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<mainDescription>&lt;a id=&quot;XE_xp__what_is_it&quot; name=&quot;XE_xp__what_is_it&quot;>&lt;/a>&lt;a id=&quot;XE_what_is__xp&quot; name=&quot;XE_what_is__xp&quot;>&lt;/a> &#xD;
Kent Beck, author of &lt;i>Extreme Programming Explained&lt;/i> [&lt;a class=&quot;elementLinkWithUserText&quot; href=&quot;./../../../xp/guidances/supportingmaterials/xp_and_agile_process_references.html#BEC00&quot; guid=&quot;6.191633934532389E-306&quot;>BEC00&lt;/a>], says, &quot;XP is a light-weight methodology for small-to-medium-sized teams&#xD;
developing software in the face of vague or rapidly changing requirements.&quot; Simply stated, XP is a set of &lt;a class=&quot;elementLinkWithUserText&quot; href=&quot;./../../../xp/guidances/concepts/xp_values.html&quot; guid=&quot;1.076140803519123E-306&quot;>values&lt;/a>, &lt;a class=&quot;elementLinkWithUserText&quot; href=&quot;./../../../xp/guidances/concepts/xp_rights.html&quot; guid=&quot;3.036332011267074E-306&quot;>rights,&lt;/a>&#xD;
and best &lt;a class=&quot;elementLinkWithUserText&quot; href=&quot;./../../../xp/customcategories/xp_best_practices.html&quot; guid=&quot;4.315031901943112E-306&quot;>practices&lt;/a> that support each other in incrementally developing software.&#xD;
When a team is developing software with XP, the customer creates stories that describe the functionality of the&#xD;
software. These stories are very lightweight use-cases. They are small units of functionality that require less than&#xD;
one or two weeks to implement. Programmers estimate the stories, and, based upon those estimates, the customer decides&#xD;
which stories to do first.&#xD;
Development is done iteratively and incrementally. Every two weeks, the programming team delivers working stories to&#xD;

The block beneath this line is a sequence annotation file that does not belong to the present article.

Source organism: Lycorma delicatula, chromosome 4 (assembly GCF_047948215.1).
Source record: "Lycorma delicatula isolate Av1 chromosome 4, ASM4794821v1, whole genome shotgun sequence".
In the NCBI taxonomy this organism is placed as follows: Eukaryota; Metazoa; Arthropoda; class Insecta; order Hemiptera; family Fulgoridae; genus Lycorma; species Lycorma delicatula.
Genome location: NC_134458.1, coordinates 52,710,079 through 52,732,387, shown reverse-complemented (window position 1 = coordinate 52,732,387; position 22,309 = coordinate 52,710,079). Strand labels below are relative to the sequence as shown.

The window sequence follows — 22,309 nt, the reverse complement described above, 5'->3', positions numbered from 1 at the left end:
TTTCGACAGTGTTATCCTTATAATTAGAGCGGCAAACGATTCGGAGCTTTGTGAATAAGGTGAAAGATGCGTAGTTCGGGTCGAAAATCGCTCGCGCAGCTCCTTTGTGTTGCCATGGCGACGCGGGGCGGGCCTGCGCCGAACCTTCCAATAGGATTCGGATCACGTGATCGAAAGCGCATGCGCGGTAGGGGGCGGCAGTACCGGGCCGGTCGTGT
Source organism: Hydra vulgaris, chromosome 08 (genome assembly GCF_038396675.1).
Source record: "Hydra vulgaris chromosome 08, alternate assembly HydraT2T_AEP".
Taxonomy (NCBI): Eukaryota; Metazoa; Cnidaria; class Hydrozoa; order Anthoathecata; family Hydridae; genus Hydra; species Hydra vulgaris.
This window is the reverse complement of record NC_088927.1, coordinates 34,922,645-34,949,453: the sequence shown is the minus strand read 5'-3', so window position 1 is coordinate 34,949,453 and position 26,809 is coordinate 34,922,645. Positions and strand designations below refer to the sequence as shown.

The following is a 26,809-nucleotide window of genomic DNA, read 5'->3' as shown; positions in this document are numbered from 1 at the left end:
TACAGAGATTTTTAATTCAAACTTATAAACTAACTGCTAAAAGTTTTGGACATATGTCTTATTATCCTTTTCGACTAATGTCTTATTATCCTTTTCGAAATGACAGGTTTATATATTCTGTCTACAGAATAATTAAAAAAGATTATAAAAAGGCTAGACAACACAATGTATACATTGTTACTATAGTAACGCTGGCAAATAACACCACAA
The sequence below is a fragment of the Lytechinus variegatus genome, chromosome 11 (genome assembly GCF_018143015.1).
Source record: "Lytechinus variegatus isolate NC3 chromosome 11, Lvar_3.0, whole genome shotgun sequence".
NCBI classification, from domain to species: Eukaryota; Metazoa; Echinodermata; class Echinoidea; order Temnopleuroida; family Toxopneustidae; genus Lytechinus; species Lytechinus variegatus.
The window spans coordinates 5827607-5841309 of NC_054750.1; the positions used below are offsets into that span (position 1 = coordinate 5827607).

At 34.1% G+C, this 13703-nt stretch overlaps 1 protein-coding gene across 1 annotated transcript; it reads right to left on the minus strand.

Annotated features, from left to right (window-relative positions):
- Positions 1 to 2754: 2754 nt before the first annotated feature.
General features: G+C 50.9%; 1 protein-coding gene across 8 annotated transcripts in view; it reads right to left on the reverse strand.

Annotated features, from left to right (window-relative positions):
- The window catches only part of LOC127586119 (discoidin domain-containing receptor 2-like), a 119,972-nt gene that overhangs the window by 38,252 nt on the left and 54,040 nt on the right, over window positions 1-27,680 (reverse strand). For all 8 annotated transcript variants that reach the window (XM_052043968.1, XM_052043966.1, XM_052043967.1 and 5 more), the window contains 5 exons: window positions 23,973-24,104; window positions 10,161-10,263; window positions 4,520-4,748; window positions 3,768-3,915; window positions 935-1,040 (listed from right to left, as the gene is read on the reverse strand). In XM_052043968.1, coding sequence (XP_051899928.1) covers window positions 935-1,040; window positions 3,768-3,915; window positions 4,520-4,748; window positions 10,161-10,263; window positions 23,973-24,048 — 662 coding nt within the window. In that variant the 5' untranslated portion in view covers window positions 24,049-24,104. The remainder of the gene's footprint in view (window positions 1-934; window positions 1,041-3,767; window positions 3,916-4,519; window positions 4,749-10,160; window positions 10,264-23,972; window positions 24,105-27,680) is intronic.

the customer. Then the customer chooses another two weeks worth of work. The system grows in functionality, piece by&#xD;
piece, steered by the customer. Progress is measured and tracked based on the observable behavior of the team.&#xD;
XP relies on evolutionary design and testing techniques that maintain a high quality design while new functionality is&#xD;
being added. These techniques avoid the mess of unmaintainable code through continuous review, an emphasis on&#xD;
simplicity, and the backstop of nearly universal test coverage.&#xD;
Programmers work on their programming tasks in pairs. The pair share a single workstation and work together to write a&#xD;
single piece of code. Both partners are equally engaged in the writing. The keyboard moves back and forth between them&#xD;
XP programmers practice Test-Driven Development. In short, they write unit tests prior to writing production code.&#xD;
However, this is done in very tiny increments. Tiny portions of a test are written first, and then just enough&#xD;
production code is written to make those portions pass. This continues iteratively until everything that can be&#xD;
practically tested has been tested.&#xD;
XP focuses on continuous delivery of tested, running software from the first day of the project to the last. Delivery&#xD;
of real software, combined with simple but frequent planning, provides stakeholders with a clear view of what is done&#xD;
and what will be done. This enables the business to steer the project to an on-time shipment of the best possible&#xD;
software that can be completed in the time available.&#xD;